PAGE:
Jim Leary is a professor of Folklore and Scandinavian Studies at UW-Madison, where he co-founded and currently directs the Center for the Study of Upper Midwestern Cultures. His field research and archival research since the 1970s with the Upper Midwest’s diverse indigenous, immigrant, refugee, rural, and working class peoples has resulted in numerous folklife festivals, museum exhibits, films, public radio documentaries, website productions, and publications that include Wisconsin Folklore (1998), So Ole Says to Lena: Folk Humor of the Upper Midwest (2001), Polkabilly (2006), and the forthcoming Folksongs of Another America: Field Recordings from the Upper Midwest, 1937-1946. Recipient of Wisconsin’s first Governor’s Award for Excellence in Public Humanities Scholarship, Leary is a Fellow of the American Folklore Society and of the Wisconsin Academy for Sciences, Arts, and Letters.
“African Storytellers: From Classrooms and Libraries to the Field”
Some of my fondest memories of graduate school at the University of Wisconsin-Madison, are of Dr. Harold Scheub’s African Storyteller class. I was enthralled by Scheub’s artistic performances and the beauty of the African stories that he narrated. Perhaps what fascinated me most was the juxtaposition of a professor, in modern apparel, telling stories to students of science and literature at a modern American university, with my father, a Kurdish storyteller who, in his traditional clothes, would narrate stories and epics from Kurdish oral tradition to children in dimly lit rooms or to adults in the mud-plastered coffee houses of villages. The physical and social contrast of these two men embodied both discordance and correspondence. When I mentioned that I wanted to study African oral tradition, a famous professor responded that oral tradition, folklore, and science could not be mixed, and he recommended that I should study Kurdish culture and people and do native anthropology rather than studying African oral traditions. But fascinated by African oral traditions, I continued to read African stories and myths, in addition to my regular readings on ethnography and anthropological theory.
Mustafa Kemal Mirzeler completed his graduate studies in the 1990s at the University of Wisconsin, Madison. He went to Sub-Saharan East Africa and worked with African storytellers as a part of his doctoral research and learned the art of storytelling from the African storytellers, poets, and historians with whom he worked. For the last two decades he has continued his research among African storytellers in Sub-Saharan Africa. As a scholar at Western Michigan University, he has conducted research on oral tradition in Uganda, Kenya, Turkey and Azerbaijan, and the voices of storytellers from these regions constitute the core of his teaching. He has edited a book entitled Lake Rudolf as Colonial Icon in East Africa (2006), Duke University Press. His second book, Remembering Nayeche and the Gray Bull Engiro: African Storytellers of Karamoja Plateau and the Plains of Turkana, published by the University of Toronto Press was inspired by Harold Scheub’s works. His essays have appeared in Ethnohistory, History in Africa, African Studies Review, Journal of Muslim Minority Affairs, and Journal of Modern African Studies. He is also a recipient of grants and fellowships from the National Endowment for the Humanities, the Wenner-Gren Foundation, and the Social Science Research Council.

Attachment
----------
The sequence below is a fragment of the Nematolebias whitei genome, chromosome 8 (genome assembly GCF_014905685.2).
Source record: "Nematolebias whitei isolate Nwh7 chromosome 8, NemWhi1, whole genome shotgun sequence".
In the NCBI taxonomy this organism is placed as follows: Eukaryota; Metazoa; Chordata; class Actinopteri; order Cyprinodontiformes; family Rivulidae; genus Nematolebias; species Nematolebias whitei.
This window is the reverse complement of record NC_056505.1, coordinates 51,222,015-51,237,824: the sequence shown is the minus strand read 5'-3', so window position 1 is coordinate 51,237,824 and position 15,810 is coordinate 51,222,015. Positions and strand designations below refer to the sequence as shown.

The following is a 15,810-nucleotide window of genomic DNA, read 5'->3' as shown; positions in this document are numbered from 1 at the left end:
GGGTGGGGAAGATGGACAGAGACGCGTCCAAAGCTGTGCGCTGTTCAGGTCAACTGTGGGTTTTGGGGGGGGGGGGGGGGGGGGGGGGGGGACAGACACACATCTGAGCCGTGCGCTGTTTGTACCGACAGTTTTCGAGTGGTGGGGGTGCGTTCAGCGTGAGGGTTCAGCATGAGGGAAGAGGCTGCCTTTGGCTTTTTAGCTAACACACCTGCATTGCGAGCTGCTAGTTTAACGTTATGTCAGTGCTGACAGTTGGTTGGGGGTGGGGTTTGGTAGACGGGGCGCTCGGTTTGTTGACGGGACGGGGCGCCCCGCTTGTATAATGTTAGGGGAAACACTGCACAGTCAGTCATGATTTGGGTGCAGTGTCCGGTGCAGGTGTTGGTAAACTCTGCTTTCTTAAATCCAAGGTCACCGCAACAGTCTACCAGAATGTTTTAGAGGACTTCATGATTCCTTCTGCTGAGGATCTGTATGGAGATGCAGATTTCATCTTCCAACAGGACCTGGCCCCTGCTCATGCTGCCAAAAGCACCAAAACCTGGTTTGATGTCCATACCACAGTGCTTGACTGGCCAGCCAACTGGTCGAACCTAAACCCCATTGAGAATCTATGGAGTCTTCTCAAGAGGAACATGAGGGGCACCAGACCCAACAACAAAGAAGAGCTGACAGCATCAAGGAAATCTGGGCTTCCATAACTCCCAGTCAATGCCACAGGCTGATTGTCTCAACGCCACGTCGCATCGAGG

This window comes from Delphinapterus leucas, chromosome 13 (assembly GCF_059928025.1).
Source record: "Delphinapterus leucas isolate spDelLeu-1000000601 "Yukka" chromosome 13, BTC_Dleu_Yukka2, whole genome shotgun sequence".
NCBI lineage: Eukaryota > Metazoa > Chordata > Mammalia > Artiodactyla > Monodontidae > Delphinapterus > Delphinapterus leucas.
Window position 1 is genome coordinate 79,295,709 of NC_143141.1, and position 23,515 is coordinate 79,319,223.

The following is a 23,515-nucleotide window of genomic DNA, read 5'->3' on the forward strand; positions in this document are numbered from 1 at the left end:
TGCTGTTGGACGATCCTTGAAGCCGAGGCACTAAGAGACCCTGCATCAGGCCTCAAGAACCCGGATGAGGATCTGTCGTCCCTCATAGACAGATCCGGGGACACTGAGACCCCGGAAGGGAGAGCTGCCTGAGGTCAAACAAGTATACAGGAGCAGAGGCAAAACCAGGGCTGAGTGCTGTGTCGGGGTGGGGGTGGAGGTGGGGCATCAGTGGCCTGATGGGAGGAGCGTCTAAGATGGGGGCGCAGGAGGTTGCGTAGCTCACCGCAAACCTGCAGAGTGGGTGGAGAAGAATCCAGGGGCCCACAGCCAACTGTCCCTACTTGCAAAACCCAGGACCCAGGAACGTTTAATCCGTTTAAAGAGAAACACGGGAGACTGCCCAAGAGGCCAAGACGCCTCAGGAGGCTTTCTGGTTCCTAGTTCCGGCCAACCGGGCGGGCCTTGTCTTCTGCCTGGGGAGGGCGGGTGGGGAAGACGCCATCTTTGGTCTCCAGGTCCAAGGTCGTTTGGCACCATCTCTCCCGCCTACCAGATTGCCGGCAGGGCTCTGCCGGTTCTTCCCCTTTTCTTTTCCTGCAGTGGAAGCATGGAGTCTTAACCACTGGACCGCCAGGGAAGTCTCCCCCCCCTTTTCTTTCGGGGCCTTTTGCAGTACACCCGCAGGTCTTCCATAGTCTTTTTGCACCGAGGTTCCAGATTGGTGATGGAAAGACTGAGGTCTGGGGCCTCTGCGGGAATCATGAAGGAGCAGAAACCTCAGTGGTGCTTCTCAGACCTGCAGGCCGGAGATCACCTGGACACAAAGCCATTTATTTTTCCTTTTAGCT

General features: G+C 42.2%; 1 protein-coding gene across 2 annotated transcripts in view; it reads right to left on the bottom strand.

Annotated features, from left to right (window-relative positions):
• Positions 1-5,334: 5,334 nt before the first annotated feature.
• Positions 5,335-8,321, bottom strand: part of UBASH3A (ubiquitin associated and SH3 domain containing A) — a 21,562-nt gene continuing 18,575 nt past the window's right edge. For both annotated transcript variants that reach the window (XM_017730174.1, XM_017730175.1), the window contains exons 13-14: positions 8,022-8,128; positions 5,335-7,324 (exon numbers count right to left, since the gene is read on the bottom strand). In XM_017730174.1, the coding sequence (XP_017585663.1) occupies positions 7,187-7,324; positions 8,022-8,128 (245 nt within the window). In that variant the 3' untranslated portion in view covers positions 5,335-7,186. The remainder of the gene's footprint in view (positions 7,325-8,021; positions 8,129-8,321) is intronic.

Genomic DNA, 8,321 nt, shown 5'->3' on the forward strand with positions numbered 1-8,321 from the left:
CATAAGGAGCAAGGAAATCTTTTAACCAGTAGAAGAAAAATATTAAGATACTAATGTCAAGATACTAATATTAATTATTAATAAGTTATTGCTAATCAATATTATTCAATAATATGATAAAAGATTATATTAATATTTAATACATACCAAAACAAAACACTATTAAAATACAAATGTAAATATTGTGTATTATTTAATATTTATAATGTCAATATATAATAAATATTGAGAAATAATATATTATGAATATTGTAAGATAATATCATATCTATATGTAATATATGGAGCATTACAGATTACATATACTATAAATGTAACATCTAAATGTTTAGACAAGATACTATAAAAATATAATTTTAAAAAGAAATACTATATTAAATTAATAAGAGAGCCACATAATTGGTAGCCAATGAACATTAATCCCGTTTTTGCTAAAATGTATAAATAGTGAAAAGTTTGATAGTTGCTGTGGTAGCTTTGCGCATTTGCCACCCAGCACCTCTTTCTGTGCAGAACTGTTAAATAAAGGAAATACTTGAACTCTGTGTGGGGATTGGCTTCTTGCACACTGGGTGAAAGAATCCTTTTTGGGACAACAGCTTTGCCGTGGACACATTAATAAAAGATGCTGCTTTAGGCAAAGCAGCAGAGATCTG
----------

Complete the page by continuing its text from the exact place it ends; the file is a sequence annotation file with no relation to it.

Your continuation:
“‘Sound-speaking-things’: Ideophones and Onomatopoeia”
Ideophones are described by Dogobadomo Beloko, a Cameroonian dramatist and comedian, as “sound-speaking-things”; the Ugandan master drummer, Edward Kabuye, associates ideophones with the soul of a language. This paper surveys the study of ideophones and onomatopoeia over the past half-century, and locates them in today’s world of Asterix and Bible translation.
Philip Noss earned a B.A. in Classics and French from Concordia College, Moorhead, Minnesota, and an M.A. in Classics, a Certificate in African Studies, and a Ph.D. in African Languages and Literature from the University of Wisconsin-Madison. His career has followed two tracks, the academic with teaching African languages and literature at the University of Wisconsin, African linguistics at the University of Calabar, Nigeria, and semantics and translation at the Faculty of Protestant Theology in Yaoundé, Cameroon. The other track is in the field of Bible translation. Through the United Bible Societies, he was a translation consultant for Francophone Africa, then translation coordinator for all of Africa, and prior to retirement, he was global translation coordinator. His publications include Grammaire gbaya (1981) and Dictionnaire gbaya-français (1982), the latter co-compiled with Fr. Yves Blanchard, O.M.I.. He co-authored handbooks for translators of the biblical books of Esther (1997) and Ezra and Nehemiah (2005), and edited A History of Bible Translation (2007). Numerous book chapters and journal articles include the fields of Gbaya language, oral literature and culture, Fula language, Cameroonian street language, Julius Nyerere’s Scripture translations, and translation studies. He is currently General Editor of the History of Bible translation monograph series and the Dictionary of Bible Translation for the Nida Institute for Biblical Scholarship of the American Bible Society in New York
This event is hosted by the Department of African Languages and Literature in collaboration with the African Studies Program.